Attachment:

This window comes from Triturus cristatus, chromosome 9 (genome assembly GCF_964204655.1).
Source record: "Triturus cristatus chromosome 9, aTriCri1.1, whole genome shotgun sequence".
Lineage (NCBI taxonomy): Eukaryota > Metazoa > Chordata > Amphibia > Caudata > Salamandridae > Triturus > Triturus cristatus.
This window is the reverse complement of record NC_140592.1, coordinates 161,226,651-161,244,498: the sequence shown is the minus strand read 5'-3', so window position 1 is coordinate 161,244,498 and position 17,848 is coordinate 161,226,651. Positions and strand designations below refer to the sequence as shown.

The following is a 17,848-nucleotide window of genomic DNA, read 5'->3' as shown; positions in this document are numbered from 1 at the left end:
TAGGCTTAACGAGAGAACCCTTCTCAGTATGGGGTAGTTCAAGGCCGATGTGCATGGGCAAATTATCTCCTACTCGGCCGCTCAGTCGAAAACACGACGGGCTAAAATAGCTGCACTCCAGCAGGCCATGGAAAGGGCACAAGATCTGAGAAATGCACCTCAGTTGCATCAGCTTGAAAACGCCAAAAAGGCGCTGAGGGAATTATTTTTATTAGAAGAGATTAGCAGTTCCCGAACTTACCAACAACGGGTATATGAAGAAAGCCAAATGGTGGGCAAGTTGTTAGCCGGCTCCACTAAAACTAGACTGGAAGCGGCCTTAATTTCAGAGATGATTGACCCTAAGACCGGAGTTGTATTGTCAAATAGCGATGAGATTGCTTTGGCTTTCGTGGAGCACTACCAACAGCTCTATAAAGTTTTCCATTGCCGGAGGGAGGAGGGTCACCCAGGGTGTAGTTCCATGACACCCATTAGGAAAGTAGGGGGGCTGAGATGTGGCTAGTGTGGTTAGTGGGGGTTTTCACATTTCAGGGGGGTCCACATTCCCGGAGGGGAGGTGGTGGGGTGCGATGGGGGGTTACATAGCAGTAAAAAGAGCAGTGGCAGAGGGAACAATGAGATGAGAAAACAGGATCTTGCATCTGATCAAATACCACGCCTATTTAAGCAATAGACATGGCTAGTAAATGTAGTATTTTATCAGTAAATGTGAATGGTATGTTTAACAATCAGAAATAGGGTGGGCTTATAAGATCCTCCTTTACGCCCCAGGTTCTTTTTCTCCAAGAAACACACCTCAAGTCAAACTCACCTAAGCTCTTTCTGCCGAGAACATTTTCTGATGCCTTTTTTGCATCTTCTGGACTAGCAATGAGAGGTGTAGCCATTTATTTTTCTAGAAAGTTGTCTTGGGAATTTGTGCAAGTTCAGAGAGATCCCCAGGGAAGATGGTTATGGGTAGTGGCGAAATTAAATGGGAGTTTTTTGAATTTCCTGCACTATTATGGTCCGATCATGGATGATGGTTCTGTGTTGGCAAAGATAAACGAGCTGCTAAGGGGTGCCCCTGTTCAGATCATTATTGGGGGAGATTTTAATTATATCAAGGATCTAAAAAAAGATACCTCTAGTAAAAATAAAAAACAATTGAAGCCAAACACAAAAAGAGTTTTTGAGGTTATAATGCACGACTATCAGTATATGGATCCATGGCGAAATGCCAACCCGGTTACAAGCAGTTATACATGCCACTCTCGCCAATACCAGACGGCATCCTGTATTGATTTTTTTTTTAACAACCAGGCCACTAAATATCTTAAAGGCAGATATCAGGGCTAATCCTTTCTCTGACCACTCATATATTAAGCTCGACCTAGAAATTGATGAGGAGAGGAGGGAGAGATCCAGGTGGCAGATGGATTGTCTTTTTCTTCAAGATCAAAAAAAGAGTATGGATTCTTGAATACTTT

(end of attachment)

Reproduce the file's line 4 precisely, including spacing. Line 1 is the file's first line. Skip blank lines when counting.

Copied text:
This window is the reverse complement of record NC_140592.1, coordinates 161,226,651-161,244,498: the sequence shown is the minus strand read 5'-3', so window position 1 is coordinate 161,244,498 and position 17,848 is coordinate 161,226,651. Positions and strand designations below refer to the sequence as shown.